Mentions: Due to the exceptionally long lifetimes of these chelates, resulting sensing materials are expected to have sensitivities orders of magnitude above those based on conventional sensing chemistries. Indeed, sensors composed of difluoroboron chelates in polystyrene show very high sensitivities, even though polystyrene (PS) has only moderate oxygen permeability (P ≈ 8.8×10−16 mol m−1 s−1 Pa−1).25 KSV for BF2(HPhN) and BF2(HBAN) based sensors was 60 × 10−3 ppmv−1 and 120 ×10−3 ppmv−1 respectively, (Fig. 3a) which makes them suitable for monitoring sub-nanomolar DO concentrations. The limit of detection for the BF2(HBAN)-based material, assuming a resolution of 0.5% I0, is in fact 45 ppbv (gas phase) or 60 pM (DO). Both sensing materials surpass the sensitivity of nearly all previously published sensors. Still, highly permeable matrices such as Hyflon®, Teflon® AF and poly(trimethylsilylpropyne) can potentially be used to create even more sensitive materials. Poly(trimethylsilylpropyne) has the highest known oxygen permeability (P ≈ 23000×10−16 mol m−1 s−1 Pa−1)26 but was not considered due to poor chemical stability and possession of double bonds that are prone to oxidation and thus analyte consumption.27,28 Hyflon® and Teflon® AF are amorphous, glassy, perfluorinated copolymers that combine high free volume and unmatched chemical stability. In this work we used Hyflon® AD 60 (P ≈ 170×10−16 mol m−1 s−1 Pa−1).29 and Teflon® AF 1600 (P ≈ 1200×10−16 mol m−1 s−1 Pa−1).30 Unfortunately, most conventional dyes, as well as BF2(HPhN) and BF2(HBAN), show extremely poor solubility in these matrices and aggregate readily. We failed to obtain usable sensors based on the BF2 chelates due to poor luminescence in perfluorinated polymers at any relevant concentration (0.01-1 % wt. of the dyes in respect to the polymer). Therefore, in order to render the indicators soluble in Hyflon® and Teflon® AF, HPhN and HBAN were perfluoroalkylated with perfluorooctyl iodide (Figure 1). The resulting ligands (HPhNPF and HBANPF) bear two C8F17 chains each, although in the case of HBANPF there is some impurity of tri-substituted ligand (Supplementary Fig. 2, 3). As indicated by NOESY and HMBC spectra (Supplementary Fig. 4, 5) a single isomer appears to be the predominant product for HPhNPF (Supplementary Fig. 6). The 1H NMR and COSY spectra for HBANPF (Supplementary Fig. 7, 8) showed no significant substitution in the benzannelated ring. Complete separation of the tri-substituted derivate is very challenging due to the very high similarity; however both tri- and disubstituted derivates are expected to have very similar photophysical properties und solubility. It was found that perfluoroalkylated derivates of the difluoroboron chelates have low chemical stability and dissociate in solution in presence of traces of water (Supplementary Fig. 9). Hence aluminium complexes (Al(HPhNPF)3 and Al(HBANPF)3, Figure 1) were prepared in an attempt to obtain more stable indicators. Indeed, dissociation was not observed for the aluminium chelates and they dissolve readily in fluorinated solvents (octafluorotoluene, perfluorodecalin) and also in Hyflon® and Teflon® AF. Due to the octahedral structure of the Al(III) complexes and unsymmetric substitution pattern of the ligands four sterioisomers are possible, which are inseparable because of their extreme similarity. The photophysical properties of the isomers are expected to be virtually identical. Similar to the BF2-chelates, the Al(III) complexes possess prompt fluorescence, delayed fluorescence and phosphorescence (Fig. 1). The phosphorescence decay times (250 ms for Al(HPhNPF)3 and 350 ms for Al(HBANPF)3 at 20°C in Teflon® AF 1600) are slightly shorter than those of the BF2-chelates and the Al(III) complexes possess higher molar absorption coefficients (ε465 = 23.2×103 M−1 cm−1 and ε459 = 27.1×103 M−1 cm−1 for Al(HPhNPF)3 and Al(HBANPF)3, respectively). The oxygen sensing materials based on these Al(III) complexes embedded in Hyflon® show extremely high sensitivities (Fig. 3b). In fact the KSV values are as high as 590 ×10−3 ppmv−1 (for Al(HBANPF)3, Table 1) and the sensors resolve up to 10 ppbv or 12 pM DO. They are about one order of magnitude more sensitive than the state-of-the-art sensors based on fullerenes (Table 1).14 The sensors based on Teflon® AF 1600 show a 2-fold increase in sensitivity compared to the Hyflon®-based ones. Al(HBANPF)3 in Teflon® AF 1600 is the most sensitive sensor material presented, with a KSV of 960 ×10−3 ppmv−1 and a detection limit of 5 ppbv or 7 pM. Potentially even more sensitive sensor materials based on Teflon® AF 2400 (P ≈ 3000×10−16 mol m−1 s−1 Pa−1)30 showed signs of aggregation and were therefore not further investigated. Importantly, the Stern-Volmer plots for the phosphorescence decay time are similar to those obtained for the intensity measurements (Fig. 3b and supplementary Fig. 10) so both read-out schemes (ratiometric intensity or decay time) can be used. It should be mentioned, that sensitivities are so high that obtaining reliable calibrations becomes rather challenging. Even high purity nitrogen contains oxygen impurities in the low ppm range, hence all aluminium complex-based sensor materials were calibrated using a standard addition method described in the experimental section.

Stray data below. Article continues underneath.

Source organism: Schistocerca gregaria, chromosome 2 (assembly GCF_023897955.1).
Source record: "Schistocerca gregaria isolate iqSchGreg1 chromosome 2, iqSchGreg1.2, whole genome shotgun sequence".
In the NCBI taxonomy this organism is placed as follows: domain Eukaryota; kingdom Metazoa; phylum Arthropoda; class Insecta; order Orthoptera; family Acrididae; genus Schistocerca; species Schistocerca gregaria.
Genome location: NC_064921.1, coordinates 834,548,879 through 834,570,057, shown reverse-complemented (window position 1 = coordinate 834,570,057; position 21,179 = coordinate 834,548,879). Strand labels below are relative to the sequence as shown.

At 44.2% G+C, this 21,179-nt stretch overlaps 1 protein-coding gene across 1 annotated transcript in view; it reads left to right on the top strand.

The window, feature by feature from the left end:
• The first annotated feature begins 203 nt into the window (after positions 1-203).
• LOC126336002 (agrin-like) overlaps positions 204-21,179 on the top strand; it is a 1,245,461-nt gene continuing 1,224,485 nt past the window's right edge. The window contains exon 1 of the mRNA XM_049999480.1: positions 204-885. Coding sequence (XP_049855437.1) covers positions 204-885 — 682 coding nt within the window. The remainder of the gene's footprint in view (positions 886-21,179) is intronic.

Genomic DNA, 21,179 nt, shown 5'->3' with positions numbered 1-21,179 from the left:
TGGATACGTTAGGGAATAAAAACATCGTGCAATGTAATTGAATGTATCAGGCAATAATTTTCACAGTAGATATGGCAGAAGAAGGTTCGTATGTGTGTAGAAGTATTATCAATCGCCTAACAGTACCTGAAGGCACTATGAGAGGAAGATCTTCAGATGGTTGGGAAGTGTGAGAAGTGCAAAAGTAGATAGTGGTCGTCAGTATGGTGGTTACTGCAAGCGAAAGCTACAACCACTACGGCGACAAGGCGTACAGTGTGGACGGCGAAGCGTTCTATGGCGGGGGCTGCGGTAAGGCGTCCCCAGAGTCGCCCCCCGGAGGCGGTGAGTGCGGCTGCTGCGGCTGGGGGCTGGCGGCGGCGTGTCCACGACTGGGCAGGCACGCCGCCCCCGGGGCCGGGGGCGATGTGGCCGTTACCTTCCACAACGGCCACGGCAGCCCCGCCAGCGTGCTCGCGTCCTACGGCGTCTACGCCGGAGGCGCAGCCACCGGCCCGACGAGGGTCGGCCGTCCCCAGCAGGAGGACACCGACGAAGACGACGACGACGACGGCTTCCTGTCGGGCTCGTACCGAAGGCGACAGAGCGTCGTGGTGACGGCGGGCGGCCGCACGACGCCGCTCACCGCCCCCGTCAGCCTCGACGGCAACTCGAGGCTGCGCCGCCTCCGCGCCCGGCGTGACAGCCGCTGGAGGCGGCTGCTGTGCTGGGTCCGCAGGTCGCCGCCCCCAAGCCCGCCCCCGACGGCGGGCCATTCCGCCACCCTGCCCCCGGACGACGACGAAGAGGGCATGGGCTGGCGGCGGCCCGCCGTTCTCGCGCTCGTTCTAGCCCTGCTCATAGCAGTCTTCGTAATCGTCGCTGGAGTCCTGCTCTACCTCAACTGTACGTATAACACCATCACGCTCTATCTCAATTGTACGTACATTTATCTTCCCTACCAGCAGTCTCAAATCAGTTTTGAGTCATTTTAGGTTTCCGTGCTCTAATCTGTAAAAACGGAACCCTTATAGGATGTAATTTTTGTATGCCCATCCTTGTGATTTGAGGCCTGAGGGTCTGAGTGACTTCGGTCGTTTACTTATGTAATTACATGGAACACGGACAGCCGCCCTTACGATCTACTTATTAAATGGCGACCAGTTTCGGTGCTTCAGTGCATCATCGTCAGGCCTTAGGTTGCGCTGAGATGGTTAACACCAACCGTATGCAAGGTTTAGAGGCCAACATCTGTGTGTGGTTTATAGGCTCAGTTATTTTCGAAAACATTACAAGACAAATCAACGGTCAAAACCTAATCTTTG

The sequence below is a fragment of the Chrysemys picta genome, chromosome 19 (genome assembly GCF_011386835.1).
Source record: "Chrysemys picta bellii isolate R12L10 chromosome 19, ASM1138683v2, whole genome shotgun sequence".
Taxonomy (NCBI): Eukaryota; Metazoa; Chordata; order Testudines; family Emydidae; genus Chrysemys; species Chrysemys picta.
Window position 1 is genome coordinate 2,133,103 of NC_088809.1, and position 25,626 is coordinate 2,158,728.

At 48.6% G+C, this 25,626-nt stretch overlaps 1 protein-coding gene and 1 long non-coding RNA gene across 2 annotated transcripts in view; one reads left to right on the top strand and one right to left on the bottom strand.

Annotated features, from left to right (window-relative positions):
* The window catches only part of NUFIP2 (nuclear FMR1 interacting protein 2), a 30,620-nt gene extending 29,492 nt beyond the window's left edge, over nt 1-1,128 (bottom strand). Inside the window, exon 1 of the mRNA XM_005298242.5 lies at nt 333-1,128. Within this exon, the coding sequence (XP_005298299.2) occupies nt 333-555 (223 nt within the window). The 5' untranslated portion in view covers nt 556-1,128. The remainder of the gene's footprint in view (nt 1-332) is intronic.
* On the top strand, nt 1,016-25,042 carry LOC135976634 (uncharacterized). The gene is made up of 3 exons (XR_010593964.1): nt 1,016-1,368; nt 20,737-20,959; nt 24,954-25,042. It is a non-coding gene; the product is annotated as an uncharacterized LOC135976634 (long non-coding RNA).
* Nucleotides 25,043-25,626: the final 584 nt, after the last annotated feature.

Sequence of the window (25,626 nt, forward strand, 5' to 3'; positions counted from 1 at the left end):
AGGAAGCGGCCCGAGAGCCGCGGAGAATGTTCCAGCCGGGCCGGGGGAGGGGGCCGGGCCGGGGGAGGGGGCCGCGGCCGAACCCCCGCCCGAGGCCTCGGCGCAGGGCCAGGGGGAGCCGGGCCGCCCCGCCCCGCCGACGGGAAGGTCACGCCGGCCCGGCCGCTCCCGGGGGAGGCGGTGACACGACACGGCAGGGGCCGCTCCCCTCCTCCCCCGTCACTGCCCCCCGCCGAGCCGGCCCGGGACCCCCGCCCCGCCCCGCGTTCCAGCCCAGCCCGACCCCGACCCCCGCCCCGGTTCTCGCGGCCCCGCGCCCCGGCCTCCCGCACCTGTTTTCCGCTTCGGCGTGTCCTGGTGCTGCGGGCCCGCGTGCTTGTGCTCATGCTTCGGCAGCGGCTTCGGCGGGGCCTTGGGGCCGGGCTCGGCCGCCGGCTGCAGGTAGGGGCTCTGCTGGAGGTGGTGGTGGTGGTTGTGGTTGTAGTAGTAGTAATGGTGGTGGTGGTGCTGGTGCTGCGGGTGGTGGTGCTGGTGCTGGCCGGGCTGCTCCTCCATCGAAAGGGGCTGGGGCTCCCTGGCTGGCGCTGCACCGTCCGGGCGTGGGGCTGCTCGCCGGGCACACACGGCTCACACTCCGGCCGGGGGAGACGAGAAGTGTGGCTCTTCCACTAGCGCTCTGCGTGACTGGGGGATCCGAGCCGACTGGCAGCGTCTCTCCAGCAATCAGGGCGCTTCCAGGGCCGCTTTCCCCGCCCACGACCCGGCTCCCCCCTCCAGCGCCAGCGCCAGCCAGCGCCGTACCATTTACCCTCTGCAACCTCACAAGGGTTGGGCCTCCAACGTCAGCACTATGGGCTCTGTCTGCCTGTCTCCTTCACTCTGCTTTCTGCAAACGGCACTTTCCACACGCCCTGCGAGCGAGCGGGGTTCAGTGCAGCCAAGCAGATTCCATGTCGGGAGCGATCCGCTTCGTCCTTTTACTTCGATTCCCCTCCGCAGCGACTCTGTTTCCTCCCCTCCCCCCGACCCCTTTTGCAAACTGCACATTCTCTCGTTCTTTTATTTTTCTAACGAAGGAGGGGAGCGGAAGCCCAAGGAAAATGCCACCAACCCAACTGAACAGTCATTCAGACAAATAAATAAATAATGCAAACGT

Ultra-sensitive optical oxygen sensors for characterization of nearly anoxic systems.